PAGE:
Deadly white nationalist rally set to have sequel by the White House
The white supremacist rally in Charlottesville – which saw a car driven into anti-racism campaigners, killing activist Heather Heyer – is set to have a sequel on its anniversary.
Jason Kessler, one of the people who organised the Unite the Right march last year, plans to hold a “white civil rights” rally opposite the White House “protesting civil rights abuse in Charlottesville,” according to The Washington Post.
And the planned rally on August 12 has cleared its first hurdle, gaining initial approval from the National Park Service to hold the event in Lafayette Square – the park directly across from the White House.
The Charlottesville march featured chants of “f**k you faggots”, with attendees holding Confederate flags and other racist symbols.
The event resulted in riots, violent clashes and – ultimately – the death of Heyer, a 32-year-old anti-fascism protester.
The Southern Poverty Law Centre deemed the protest, which is believed to have attracted up to 6,000 people, as the “largest hate-gathering of its kind in decades in the United States”.
Charlottesville’s mayor at the time, Mike Signer, apologised in the aftermath of the rally, which he called a “cowardly parade of hatred, bigotry, racism, and intolerance.”
A Park Service spokesman emphasised that his agency is still gathering details about the DC march from its organisers, which will inform whether the event takes place or not.
Kessler initially wanted to hold the anniversary march in Charlottesville, but the Virginian city rejected his request. He is currently in the process of suing the city.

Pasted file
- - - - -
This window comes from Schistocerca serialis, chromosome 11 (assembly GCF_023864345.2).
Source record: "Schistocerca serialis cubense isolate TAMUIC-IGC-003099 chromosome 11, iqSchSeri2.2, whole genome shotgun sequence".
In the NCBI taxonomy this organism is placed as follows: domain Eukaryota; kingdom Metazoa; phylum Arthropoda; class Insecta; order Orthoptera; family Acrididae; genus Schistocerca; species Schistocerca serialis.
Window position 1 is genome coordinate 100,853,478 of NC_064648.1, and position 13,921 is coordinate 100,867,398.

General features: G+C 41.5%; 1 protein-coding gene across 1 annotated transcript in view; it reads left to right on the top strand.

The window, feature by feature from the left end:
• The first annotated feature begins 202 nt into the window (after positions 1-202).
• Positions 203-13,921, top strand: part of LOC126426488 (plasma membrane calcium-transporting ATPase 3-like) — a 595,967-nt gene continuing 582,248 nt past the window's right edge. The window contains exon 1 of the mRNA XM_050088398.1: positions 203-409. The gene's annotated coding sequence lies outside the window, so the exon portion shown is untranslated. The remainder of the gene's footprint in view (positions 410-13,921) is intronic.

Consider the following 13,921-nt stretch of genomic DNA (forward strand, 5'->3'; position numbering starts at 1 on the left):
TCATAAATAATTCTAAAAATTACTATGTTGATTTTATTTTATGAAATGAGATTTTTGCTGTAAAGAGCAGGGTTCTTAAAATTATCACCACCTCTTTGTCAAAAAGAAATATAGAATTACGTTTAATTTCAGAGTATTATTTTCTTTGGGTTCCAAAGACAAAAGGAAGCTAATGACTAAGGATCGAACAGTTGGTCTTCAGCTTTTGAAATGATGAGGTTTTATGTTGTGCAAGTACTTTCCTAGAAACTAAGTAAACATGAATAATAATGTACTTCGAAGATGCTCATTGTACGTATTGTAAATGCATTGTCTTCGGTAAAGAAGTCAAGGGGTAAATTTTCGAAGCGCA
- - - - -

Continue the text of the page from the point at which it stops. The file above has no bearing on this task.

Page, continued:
The organiser, who said he expected 400 people to attend the rally in DC, tweeted a week after Heyer’s death that she “was a fat, disgusting Communist,” adding that “Communists have killed 94 million. Looks like it was payback time.”
He said his account had been hacked, before backtracking and blaming his tweet on “stress & death threats,” as well as the fact that he had been “taking ambien, xanax and I had been drinking last night.”
Heyer mother, Susan Bro, said: “I am not surprised at him holding a rally away from Charlottesville, where he is not welcome.
“It will be interesting to see how the citizens of D.C. and others respond to his rally.”
Kessler said that he was attempting to hold a DC rally because “white people are being denied the ability to organise in political organisations the way other groups do, free of harassment, to face the issues important to us.”
White people are allowed to organise in many political organisations.
United Church of Christ minister Seth Wispelwey, who formed Congregate Charlottesville after the white supremacist rally in his city, said the prospective DC march should be blocked.
“The language of white civil rights is cover for white-supremacist ideology,” Wispelwey said.
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“We also know that if we care about our country’s future we can’t let this fascist plan go forward.
“I would urge people of conscience to show solidarity with the people of DC against this racial terror.”
A resolution to condemn neo-Nazis and hate was killed off in just 36 seconds in Tennessee, in March.
The motion simply aimed to “denounce and oppose the totalitarian impulses, violent terrorism, xenophobic biases, and bigoted ideologies that are promoted by white nationalists and neo-Nazis,” but it died in less than a minute.